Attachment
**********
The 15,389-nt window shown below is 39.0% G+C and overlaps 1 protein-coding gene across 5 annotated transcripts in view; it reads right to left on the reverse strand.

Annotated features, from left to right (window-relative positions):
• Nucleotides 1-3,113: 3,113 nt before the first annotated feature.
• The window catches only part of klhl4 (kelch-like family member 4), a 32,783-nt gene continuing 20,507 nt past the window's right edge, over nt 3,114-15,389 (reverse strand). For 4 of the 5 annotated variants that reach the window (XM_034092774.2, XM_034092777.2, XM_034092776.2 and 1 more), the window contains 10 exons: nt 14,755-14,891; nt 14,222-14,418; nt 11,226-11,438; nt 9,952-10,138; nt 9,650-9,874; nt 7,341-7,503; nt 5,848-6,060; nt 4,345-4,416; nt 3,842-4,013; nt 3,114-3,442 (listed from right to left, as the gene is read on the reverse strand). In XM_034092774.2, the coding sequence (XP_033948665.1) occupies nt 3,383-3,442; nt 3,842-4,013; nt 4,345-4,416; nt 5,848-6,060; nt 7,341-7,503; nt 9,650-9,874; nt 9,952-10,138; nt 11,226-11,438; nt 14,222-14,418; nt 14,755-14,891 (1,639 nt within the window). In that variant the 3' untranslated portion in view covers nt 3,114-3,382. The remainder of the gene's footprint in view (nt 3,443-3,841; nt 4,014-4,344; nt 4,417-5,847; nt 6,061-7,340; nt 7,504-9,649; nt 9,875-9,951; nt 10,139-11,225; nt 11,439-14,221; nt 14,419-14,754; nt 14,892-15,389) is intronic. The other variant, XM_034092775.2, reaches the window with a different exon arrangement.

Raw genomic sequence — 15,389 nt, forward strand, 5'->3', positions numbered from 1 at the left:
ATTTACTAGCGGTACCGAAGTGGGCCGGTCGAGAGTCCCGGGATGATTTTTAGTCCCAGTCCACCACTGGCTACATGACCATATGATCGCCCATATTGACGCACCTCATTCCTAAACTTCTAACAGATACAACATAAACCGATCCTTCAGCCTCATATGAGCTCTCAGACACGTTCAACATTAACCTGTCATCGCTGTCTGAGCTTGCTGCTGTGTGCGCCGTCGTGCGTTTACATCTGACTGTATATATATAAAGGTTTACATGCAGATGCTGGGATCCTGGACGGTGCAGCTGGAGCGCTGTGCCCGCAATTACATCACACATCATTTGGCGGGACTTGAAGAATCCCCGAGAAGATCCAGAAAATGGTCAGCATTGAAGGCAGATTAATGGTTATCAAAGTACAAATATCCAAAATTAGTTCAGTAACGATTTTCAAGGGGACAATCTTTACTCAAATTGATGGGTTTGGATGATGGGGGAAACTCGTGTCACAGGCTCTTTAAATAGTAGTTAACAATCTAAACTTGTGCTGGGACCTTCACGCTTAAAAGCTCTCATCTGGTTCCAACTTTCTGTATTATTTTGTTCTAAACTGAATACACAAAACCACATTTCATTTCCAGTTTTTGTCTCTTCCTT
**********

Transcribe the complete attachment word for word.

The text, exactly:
The 15,389-nt window shown below is 39.0% G+C and overlaps 1 protein-coding gene across 5 annotated transcripts in view; it reads right to left on the reverse strand.

Annotated features, from left to right (window-relative positions):
• Nucleotides 1-3,113: 3,113 nt before the first annotated feature.
• The window catches only part of klhl4 (kelch-like family member 4), a 32,783-nt gene continuing 20,507 nt past the window's right edge, over nt 3,114-15,389 (reverse strand). For 4 of the 5 annotated variants that reach the window (XM_034092774.2, XM_034092777.2, XM_034092776.2 and 1 more), the window contains 10 exons: nt 14,755-14,891; nt 14,222-14,418; nt 11,226-11,438; nt 9,952-10,138; nt 9,650-9,874; nt 7,341-7,503; nt 5,848-6,060; nt 4,345-4,416; nt 3,842-4,013; nt 3,114-3,442 (listed from right to left, as the gene is read on the reverse strand). In XM_034092774.2, the coding sequence (XP_033948665.1) occupies nt 3,383-3,442; nt 3,842-4,013; nt 4,345-4,416; nt 5,848-6,060; nt 7,341-7,503; nt 9,650-9,874; nt 9,952-10,138; nt 11,226-11,438; nt 14,222-14,418; nt 14,755-14,891 (1,639 nt within the window). In that variant the 3' untranslated portion in view covers nt 3,114-3,382. The remainder of the gene's footprint in view (nt 3,443-3,841; nt 4,014-4,344; nt 4,417-5,847; nt 6,061-7,340; nt 7,504-9,649; nt 9,875-9,951; nt 10,139-11,225; nt 11,439-14,221; nt 14,419-14,754; nt 14,892-15,389) is intronic. The other variant, XM_034092775.2, reaches the window with a different exon arrangement.

Raw genomic sequence — 15,389 nt, forward strand, 5'->3', positions numbered from 1 at the left:
ATTTACTAGCGGTACCGAAGTGGGCCGGTCGAGAGTCCCGGGATGATTTTTAGTCCCAGTCCACCACTGGCTACATGACCATATGATCGCCCATATTGACGCACCTCATTCCTAAACTTCTAACAGATACAACATAAACCGATCCTTCAGCCTCATATGAGCTCTCAGACACGTTCAACATTAACCTGTCATCGCTGTCTGAGCTTGCTGCTGTGTGCGCCGTCGTGCGTTTACATCTGACTGTATATATATAAAGGTTTACATGCAGATGCTGGGATCCTGGACGGTGCAGCTGGAGCGCTGTGCCCGCAATTACATCACACATCATTTGGCGGGACTTGAAGAATCCCCGAGAAGATCCAGAAAATGGTCAGCATTGAAGGCAGATTAATGGTTATCAAAGTACAAATATCCAAAATTAGTTCAGTAACGATTTTCAAGGGGACAATCTTTACTCAAATTGATGGGTTTGGATGATGGGGGAAACTCGTGTCACAGGCTCTTTAAATAGTAGTTAACAATCTAAACTTGTGCTGGGACCTTCACGCTTAAAAGCTCTCATCTGGTTCCAACTTTCTGTATTATTTTGTTCTAAACTGAATACACAAAACCACATTTCATTTCCAGTTTTTGTCTCTTCCTT